Matthew Shepard

This article is about the murder victim. For the Detroit, Michigan based sports reporter, see Matt Shepard (sportscaster).
Matthew Shepard
Born Matthew Wayne Shepard
(1976-12-01)December 1, 1976
Casper, Wyoming, U.S.
Died October 12, 1998(1998-10-12) (aged 21)
Fort Collins, Colorado, U.S.
Cause of death Homicide
Alma mater University of Wyoming
Parent(s) Dennis Shepard
Judy Shepard

Matthew Wayne "Matt" Shepard (December 1, 1976 – October 12, 1998) was an American student at the University of Wyoming who was beaten, tortured, and left to die near Laramie, Wyoming on the night of October 6, 1998. He died six days later at Poudre Valley Hospital in Fort Collins, Colorado, on October 12, from severe head injuries.

Aaron McKinney and Russell Henderson were arrested shortly after the attack and charged with murder following Shepard's death. Significant media coverage was given to what role Shepard's sexual orientation played in the killing. McKinney's prosecutor argued the murder was premeditated and driven by greed, while McKinney's defense counsel argued that McKinney had only intended to rob Shepard, but had killed him in a rage when Shepard made a sexual advance. McKinney's girlfriend told police that he had been motivated by anti-gay sentiment, but later recanted her statement, saying that she had lied because she thought it would help him. Both McKinney and Henderson were convicted of the murder and each sentenced to two consecutive life sentences.

Shepard's murder brought national and international attention to hate crime legislation at the state and federal levels.[1] In October 2009, the United States Congress passed the Matthew Shepard and James Byrd, Jr. Hate Crimes Prevention Act (commonly the "Matthew Shepard Act" or "Shepard/Byrd Act" for short), and on October 28, 2009, President Barack Obama signed the legislation into law.[2] Following her son's murder, Matthew's mother Judy Shepard became a prominent LGBT rights activist and established the Matthew Shepard Foundation. Shepard's death inspired notable films, novels, plays, songs, and other works.


Shepard was born in 1976 in Casper, Wyoming, the first of two sons born to Judy (née Peck) and Dennis Shepard. His younger brother, Logan, was born in 1981. The two siblings had a close relationship.[3] Matthew attended Crest Hill Elementary School, Dean Morgan Junior High School, and Natrona County High School for his freshman through junior years. As a child, he was "friendly with all his classmates," but targeted for teasing due to his small stature and lack of athleticism.[3] He developed an early interest in politics.[3] Saudi Aramco hired his father in the summer of 1994, and Shepard's parents subsequently resided at the Saudi Aramco Residential Camp in Dhahran. During that time, Shepard attended the American School in Switzerland (TASIS),[4] from which he graduated in May 1995. There, he participated in theater and took German and Italian courses. He then attended Catawba College in North Carolina and Casper College in Wyoming, before settling in Denver, Colorado. Shepard became a first-year political science major at the University of Wyoming in Laramie with a minor in languages,[3] and was chosen as the student representative for the Wyoming Environmental Council.[1]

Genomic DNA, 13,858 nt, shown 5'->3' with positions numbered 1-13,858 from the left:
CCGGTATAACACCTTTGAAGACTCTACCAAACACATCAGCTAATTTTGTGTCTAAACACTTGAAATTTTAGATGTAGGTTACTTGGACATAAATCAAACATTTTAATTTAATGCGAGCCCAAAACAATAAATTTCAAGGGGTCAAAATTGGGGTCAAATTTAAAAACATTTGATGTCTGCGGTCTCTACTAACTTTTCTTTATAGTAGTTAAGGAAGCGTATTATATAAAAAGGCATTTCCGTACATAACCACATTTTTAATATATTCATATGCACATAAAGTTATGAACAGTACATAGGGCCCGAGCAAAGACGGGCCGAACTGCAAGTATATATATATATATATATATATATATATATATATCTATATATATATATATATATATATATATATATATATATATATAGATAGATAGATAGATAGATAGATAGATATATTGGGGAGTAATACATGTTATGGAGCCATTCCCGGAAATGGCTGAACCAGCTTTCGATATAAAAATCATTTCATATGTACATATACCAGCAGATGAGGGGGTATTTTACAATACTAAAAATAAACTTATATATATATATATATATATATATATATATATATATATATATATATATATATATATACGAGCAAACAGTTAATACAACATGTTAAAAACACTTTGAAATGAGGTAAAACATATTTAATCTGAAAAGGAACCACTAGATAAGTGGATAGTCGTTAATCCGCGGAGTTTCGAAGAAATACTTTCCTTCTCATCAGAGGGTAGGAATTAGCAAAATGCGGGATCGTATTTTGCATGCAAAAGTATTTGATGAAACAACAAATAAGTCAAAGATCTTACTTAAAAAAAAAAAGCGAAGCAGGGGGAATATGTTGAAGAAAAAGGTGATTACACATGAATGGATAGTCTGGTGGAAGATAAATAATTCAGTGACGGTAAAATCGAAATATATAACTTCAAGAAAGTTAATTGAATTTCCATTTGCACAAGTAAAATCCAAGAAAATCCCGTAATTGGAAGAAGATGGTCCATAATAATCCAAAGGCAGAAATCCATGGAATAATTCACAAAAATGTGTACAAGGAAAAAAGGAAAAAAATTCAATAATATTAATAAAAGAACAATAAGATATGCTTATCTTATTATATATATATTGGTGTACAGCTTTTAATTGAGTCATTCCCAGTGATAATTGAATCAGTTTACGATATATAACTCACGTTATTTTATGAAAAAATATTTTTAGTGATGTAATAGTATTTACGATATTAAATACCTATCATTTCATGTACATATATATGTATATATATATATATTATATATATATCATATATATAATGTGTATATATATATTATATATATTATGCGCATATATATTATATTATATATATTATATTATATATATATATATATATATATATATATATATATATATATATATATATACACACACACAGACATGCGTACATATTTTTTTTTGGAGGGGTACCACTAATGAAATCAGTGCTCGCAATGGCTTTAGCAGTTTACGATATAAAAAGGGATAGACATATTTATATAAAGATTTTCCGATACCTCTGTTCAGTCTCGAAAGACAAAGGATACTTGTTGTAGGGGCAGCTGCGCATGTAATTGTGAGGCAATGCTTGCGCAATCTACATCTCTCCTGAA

He was described by his father as "an optimistic and accepting young man who had a special gift of relating to almost everyone. He was the type of person who was very approachable and always looked to new challenges. Matthew had a great passion for equality and always stood up for the acceptance of people's differences."[5] Michele Josue, who had been a friend of Shepard's and later created a documentary about him, Matt Shepard is A Friend of Mine, described him as "a tenderhearted and kind person."[6] In February 1995, during a high school trip to Morocco, Shepard was beaten and raped, causing him to experience depression and panic attacks, according to his mother. One of Shepard's friends feared that his depression had driven him to become involved with drugs during his time in college.[7] Multiple times, Shepard was hospitalized due to his clinical depression and suicidal ideation.[3]


On the night of October 6, 1998, Shepard met Aaron McKinney (then 22), and Russell Henderson (then 21), at the Fireside Lounge in Laramie, Wyoming.[8][9] It was decided that McKinney and Henderson would give Shepard a ride home.[10][11] McKinney and Henderson subsequently drove the car to a remote, rural area, and proceeded to rob, pistol-whip, and torture Shepard, tie him to a fence, and leave him to die. Media reports often contained the graphic account of the pistol-whipping and his fractured skull. It was reported that Shepard was beaten so brutally that his face was completely covered in blood, except where it had been partially washed clean by his tears.[12][13] Both of their girlfriends testified that neither McKinney nor Henderson was under the influence of drugs or alcohol at the time.[14][15] According to their court testimony, McKinney and Henderson discovered Shepard's address and intended to steal from his home as well.